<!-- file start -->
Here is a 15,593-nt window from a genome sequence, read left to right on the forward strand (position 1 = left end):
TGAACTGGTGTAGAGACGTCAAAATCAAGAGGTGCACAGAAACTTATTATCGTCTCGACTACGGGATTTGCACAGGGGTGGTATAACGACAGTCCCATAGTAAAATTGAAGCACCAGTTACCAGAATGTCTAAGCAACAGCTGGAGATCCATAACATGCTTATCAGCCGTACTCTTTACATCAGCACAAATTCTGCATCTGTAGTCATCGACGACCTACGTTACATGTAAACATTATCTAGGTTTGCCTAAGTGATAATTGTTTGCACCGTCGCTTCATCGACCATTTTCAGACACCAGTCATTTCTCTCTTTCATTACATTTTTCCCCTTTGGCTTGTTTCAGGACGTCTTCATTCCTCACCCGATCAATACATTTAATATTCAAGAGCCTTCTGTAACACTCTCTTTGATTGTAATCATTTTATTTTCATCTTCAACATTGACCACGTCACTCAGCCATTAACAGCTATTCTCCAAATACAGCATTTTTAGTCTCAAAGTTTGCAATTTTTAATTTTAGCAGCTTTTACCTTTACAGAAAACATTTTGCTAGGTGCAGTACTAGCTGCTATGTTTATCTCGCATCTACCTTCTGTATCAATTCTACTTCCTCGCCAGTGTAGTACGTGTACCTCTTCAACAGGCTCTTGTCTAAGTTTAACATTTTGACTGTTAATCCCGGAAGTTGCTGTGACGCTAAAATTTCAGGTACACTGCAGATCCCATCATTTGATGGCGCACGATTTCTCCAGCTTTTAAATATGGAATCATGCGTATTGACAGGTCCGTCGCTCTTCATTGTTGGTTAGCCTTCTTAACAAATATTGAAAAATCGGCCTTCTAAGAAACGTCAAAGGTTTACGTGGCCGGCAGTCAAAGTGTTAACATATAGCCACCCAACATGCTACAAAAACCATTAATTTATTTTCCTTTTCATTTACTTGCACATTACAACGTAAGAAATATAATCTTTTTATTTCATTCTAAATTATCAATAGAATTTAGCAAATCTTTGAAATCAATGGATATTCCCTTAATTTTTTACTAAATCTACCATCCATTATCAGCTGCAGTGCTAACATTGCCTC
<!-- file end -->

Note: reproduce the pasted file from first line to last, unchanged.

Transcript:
Here is a 15,593-nt window from a genome sequence, read left to right on the forward strand (position 1 = left end):
TGAACTGGTGTAGAGACGTCAAAATCAAGAGGTGCACAGAAACTTATTATCGTCTCGACTACGGGATTTGCACAGGGGTGGTATAACGACAGTCCCATAGTAAAATTGAAGCACCAGTTACCAGAATGTCTAAGCAACAGCTGGAGATCCATAACATGCTTATCAGCCGTACTCTTTACATCAGCACAAATTCTGCATCTGTAGTCATCGACGACCTACGTTACATGTAAACATTATCTAGGTTTGCCTAAGTGATAATTGTTTGCACCGTCGCTTCATCGACCATTTTCAGACACCAGTCATTTCTCTCTTTCATTACATTTTTCCCCTTTGGCTTGTTTCAGGACGTCTTCATTCCTCACCCGATCAATACATTTAATATTCAAGAGCCTTCTGTAACACTCTCTTTGATTGTAATCATTTTATTTTCATCTTCAACATTGACCACGTCACTCAGCCATTAACAGCTATTCTCCAAATACAGCATTTTTAGTCTCAAAGTTTGCAATTTTTAATTTTAGCAGCTTTTACCTTTACAGAAAACATTTTGCTAGGTGCAGTACTAGCTGCTATGTTTATCTCGCATCTACCTTCTGTATCAATTCTACTTCCTCGCCAGTGTAGTACGTGTACCTCTTCAACAGGCTCTTGTCTAAGTTTAACATTTTGACTGTTAATCCCGGAAGTTGCTGTGACGCTAAAATTTCAGGTACACTGCAGATCCCATCATTTGATGGCGCACGATTTCTCCAGCTTTTAAATATGGAATCATGCGTATTGACAGGTCCGTCGCTCTTCATTGTTGGTTAGCCTTCTTAACAAATATTGAAAAATCGGCCTTCTAAGAAACGTCAAAGGTTTACGTGGCCGGCAGTCAAAGTGTTAACATATAGCCACCCAACATGCTACAAAAACCATTAATTTATTTTCCTTTTCATTTACTTGCACATTACAACGTAAGAAATATAATCTTTTTATTTCATTCTAAATTATCAATAGAATTTAGCAAATCTTTGAAATCAATGGATATTCCCTTAATTTTTTACTAAATCTACCATCCATTATCAGCTGCAGTGCTAACATTGCCTC